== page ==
Every Saturday during the summer the town heads en masse to the downtown artisan’s market where you can purchase everything from fresh produce to one-of-a-kind pieces of artwork to clothing and handmade cosmetics. My parents moved us there when I was five years old to escape the pressures and fast-paced life of the city, and growing up in such a small community provided a sense of safety and serenity that I still miss, even though I’ve been living in the city for over a decade.
Brett talks of the experience he and his family went through when they were establishing the farm and of the difficulties they’ve had to face. He himself has dealt with serious health complications for much of his life that have made it difficult for him to function at times. But he also provides a peek into island life as I knew it. His book is full of amusing anecdotes, delicious food, eccentric and interesting folks and a sense of joy that comes from knowing his place in the world. My favourite story involves a midnight walk in nothing but galoshes and an encounter with a none-too-friendly cougar.
I love reading travel books and disappearing into an adventure or a place that feels entirely different from how my own stressful city existence and day-to-day grind can feel. This book provides that sense of escape and serenity, but in a different way, since it’s not a foreign country; it’s right in our own backyard. I’d recommend spending a weekend wandering through Brett’s world if you’re feeling like city life is getting you down. It might also provoke some serious consideration of how our consumer habits affect people like Brett. Who knows, if you’re in the neighbourhood, you might even head over to Salt Spring and check it out for yourself.
I love reading travel memoirs. As a student I can’t afford to gallivant, fancy-free about the world experiencing new cultures and gathering exciting and amusing anecdotes. So I like to read the stories of those who do. Some of my favourite books involve travels in France and Italy – for some reason the cultures of those two countries draw me in and make me long to be there.
Jane Christmas’s book, Incontinent on the Continent, is a little bit different from the travel books I am usually drawn to. Rather than being the story of a journey to a foreign land, this is the story of a daughter trying to reconnect with her aging mother and repair the mother-daughter bond the only way she knows how - by taking her mother on a long-awaited journey to Italy.
The book describes the cities and towns they travel through, but it focuses on how the country becomes a vehicle through which the pair can see one another in a way they never have. They begin to learn about one another’s interests, memories, views on life and dreams. Jane begins to see how her mother has changed over the years and how her medical conditions have transformed her from an energetic, active, capable woman into someone who is fragile and delicate. This is a transformation we all experience as first our grandparents and then our parents get older, and one that we all try to deny for as long as we can. Sooner or later, however, it simply can’t be ignored. For Jane, the pivotal moment comes when she realizes that her mother seems to be spilling more of her pills on the floor and down the sink than she is managing to take. It’s a moment of realizing that the mother who took care of her as a child is perhaps no longer able to fully care for herself.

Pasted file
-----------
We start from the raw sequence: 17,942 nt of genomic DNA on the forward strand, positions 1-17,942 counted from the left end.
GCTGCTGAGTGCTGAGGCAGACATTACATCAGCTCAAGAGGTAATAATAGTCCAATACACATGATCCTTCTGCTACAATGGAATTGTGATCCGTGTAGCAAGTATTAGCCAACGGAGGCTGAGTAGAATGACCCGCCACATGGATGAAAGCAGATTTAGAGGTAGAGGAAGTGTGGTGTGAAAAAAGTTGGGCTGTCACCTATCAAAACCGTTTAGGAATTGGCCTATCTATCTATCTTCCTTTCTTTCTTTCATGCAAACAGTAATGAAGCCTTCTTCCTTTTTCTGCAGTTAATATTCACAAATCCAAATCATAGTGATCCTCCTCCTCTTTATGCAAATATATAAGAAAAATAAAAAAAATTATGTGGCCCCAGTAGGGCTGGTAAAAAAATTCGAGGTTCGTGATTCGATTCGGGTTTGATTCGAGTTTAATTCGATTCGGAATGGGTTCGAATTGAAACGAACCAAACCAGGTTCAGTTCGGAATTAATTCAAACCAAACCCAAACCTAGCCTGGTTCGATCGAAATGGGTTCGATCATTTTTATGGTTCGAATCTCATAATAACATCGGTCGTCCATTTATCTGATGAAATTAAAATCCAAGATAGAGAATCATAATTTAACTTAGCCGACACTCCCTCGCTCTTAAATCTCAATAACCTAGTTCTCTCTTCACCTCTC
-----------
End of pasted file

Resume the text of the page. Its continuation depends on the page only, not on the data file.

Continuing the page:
Of course, despite the bonding that the two experience and the concern Jane experiences for her mother’s health, taking a mother-daughter team who have never gotten along very well and placing them in new surroundings doesn’t magically remove all the reasons they didn’t get along in the first place. There are plenty of amusing anecdotes about Jane’s mother creating drama at the airport, complaining about pretty much everything and constantly commenting on hairstyles that she thinks would be much better for Jane than the one she’s got.
These disparate elements in the book combine to create a picture of the relationships many of us experience with family members over the course of our lives. You can’t pick your family, but you love them anyway. Navigating relationships with people who you love dearly but at times simply can’t stand can be one of the most emotionally draining experiences of adult life. But in the end we find a way to love them in spite of (and occasionally because of) all the idiosyncrasies and irritating habits. That’s what makes them who they are. It’s also what makes us who we are.
I enjoyed this book. It’s entertaining, amusing, insightful and evocative. Christmas has a knack for describing the physical and emotional scenery of her journey and drawing the reader into her experiences and her relationship and bringing you along on the trip with her. Reading about her own struggles to create a meaningful bond with her mother before it’s too late will make readers pause to examine their own familial relationships, and perhaps take the time to reconnect with their own families.